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Selected Works of Mao Tse-tung


January 30, 1948

[This inner-Party directive was drafted by Comrade Mao Tse-tung for the Revolutionary Military Commission of the Central Committee of the Communist Party of China. ]

The policy for political work in our army units is fully to arouse the masses of soldiers, the commanders and all working personnel in order to achieve, through a democratic movement under centralized leadership, three major objectives, namely, a high degree of political unity, an improvement in living conditions and a higher level of military technique and tactics. The Three Check-ups and Three Improvements [1] now being enthusiastically carried out in our army units are intended to attain the first two of these objectives through the methods of political and economic democracy.

With regard to economic democracy, the representatives elected by the soldiers must be ensured the right to assist (but not to bypass) the company leadership in managing the company's supplies and mess.

With regard to military democracy, in periods of training there must be mutual instruction as between officers and soldiers and among the soldiers themselves; and in periods of fighting the companies at the front must hold big and small meetings of various kinds. Under the direction of the company leadership, the masses of soldiers should be roused to discuss how to attack and capture enemy positions and how to fulfil other combat tasks. When the fighting lasts several days, several such meetings should be held. This kind of military democracy was practiced with great success in the battle of Panlung [2] in northern Shensi and in the battle of Shihchiachuang [3] in the Shansi-Chahar-Hopei area. It has been proved that the practice can only do good and can do no harm whatsoever.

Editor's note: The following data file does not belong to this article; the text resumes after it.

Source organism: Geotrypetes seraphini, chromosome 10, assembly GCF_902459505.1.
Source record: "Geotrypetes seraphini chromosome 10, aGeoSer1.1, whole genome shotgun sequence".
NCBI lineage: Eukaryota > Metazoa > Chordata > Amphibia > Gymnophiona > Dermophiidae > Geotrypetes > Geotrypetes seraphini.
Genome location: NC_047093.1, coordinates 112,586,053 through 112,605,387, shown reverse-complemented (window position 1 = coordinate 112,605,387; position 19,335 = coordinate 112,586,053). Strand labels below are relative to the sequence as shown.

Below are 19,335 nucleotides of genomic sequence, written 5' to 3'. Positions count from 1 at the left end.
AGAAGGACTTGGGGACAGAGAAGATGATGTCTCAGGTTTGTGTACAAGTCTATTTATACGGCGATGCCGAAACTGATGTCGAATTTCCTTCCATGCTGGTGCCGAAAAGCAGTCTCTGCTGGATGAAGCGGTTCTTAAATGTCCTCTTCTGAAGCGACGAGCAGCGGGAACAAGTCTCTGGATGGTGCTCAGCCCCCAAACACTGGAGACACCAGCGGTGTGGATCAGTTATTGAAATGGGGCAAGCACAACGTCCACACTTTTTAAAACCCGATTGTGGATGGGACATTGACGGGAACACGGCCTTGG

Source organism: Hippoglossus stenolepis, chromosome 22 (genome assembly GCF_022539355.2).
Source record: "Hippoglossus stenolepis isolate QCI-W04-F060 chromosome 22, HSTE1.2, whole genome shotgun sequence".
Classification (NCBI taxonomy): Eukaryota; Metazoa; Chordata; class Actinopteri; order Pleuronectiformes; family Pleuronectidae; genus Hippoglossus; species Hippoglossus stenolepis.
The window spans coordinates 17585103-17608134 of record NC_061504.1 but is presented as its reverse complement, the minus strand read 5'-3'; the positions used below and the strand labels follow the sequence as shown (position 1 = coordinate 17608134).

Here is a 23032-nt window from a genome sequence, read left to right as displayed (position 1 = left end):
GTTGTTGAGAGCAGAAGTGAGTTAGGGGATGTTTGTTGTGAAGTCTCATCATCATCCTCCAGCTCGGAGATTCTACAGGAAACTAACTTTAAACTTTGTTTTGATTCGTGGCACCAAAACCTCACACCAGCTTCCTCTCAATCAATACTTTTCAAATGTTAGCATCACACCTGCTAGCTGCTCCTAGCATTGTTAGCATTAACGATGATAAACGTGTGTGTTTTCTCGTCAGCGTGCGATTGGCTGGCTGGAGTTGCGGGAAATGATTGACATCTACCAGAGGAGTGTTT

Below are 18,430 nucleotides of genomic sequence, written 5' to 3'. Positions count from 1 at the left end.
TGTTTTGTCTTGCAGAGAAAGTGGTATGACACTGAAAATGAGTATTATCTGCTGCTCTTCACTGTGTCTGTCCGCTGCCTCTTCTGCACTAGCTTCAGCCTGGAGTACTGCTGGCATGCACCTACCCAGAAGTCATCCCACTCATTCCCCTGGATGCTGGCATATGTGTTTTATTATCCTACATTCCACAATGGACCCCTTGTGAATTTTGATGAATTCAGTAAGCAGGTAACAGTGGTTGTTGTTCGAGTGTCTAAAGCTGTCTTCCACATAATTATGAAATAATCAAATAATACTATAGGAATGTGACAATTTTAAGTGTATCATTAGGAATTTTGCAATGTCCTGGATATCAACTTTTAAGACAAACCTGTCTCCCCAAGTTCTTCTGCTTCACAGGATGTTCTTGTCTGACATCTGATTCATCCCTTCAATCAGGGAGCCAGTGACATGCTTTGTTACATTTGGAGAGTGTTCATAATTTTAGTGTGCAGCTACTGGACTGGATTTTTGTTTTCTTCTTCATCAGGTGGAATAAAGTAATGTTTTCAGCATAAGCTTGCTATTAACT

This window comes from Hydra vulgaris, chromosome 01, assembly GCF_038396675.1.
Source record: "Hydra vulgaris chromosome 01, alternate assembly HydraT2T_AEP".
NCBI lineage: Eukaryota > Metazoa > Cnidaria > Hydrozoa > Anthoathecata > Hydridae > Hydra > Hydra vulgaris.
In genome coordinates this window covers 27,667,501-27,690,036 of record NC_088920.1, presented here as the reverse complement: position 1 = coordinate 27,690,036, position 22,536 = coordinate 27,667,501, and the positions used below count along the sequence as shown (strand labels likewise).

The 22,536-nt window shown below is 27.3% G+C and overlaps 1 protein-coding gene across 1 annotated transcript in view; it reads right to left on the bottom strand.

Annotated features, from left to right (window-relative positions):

The masses of soldiers should have the right to expose the errors and misdeeds of bad elements among the cadres. We should be confident that the soldiers will cherish all the good and comparatively good cadres. Moreover, the soldiers should have the right, when necessary, to nominate those whom they trust from their own ranks for lower-level cadre posts, subject to appointment by the higher level. When there is an acute shortage of lower-level cadres, this kind of nomination is very useful. It is not to be the rule, however, but is to be done only when necessary.


1. The "Three Check-ups" and "Three Improvements" constituted an important movement for Party consolidation and for ideological education in the army which was carried out by our Party in conjunction with the land reform during the People's War of Liberation. In the localities, the "Three Check-ups" meant checking on class origin, ideology and style of work; in the armed units, the check-ups were on class origin, performance of duty and will to fight. The "Three Improvements" meant organizational consolidation, ideological education and rectification of style of work.

2. Panlung, northeast of Yenan, was a town where the Northwest People's Liberation Army surrounded and wiped out over 6,700 Kuomintang troops under the command of Hu Tsung-nan in May 1947.

3. Shihchiachuang was liberated by units of the People's Liberation Army of the Shansi-Chahar-Hopei Border Region on November 12, 1947. Its enemy garrison of more than 24,000 men was totally destroyed. It was the first important city liberated by the People's Liberation Army in northern China.

Selected Works of Mao Tse-tung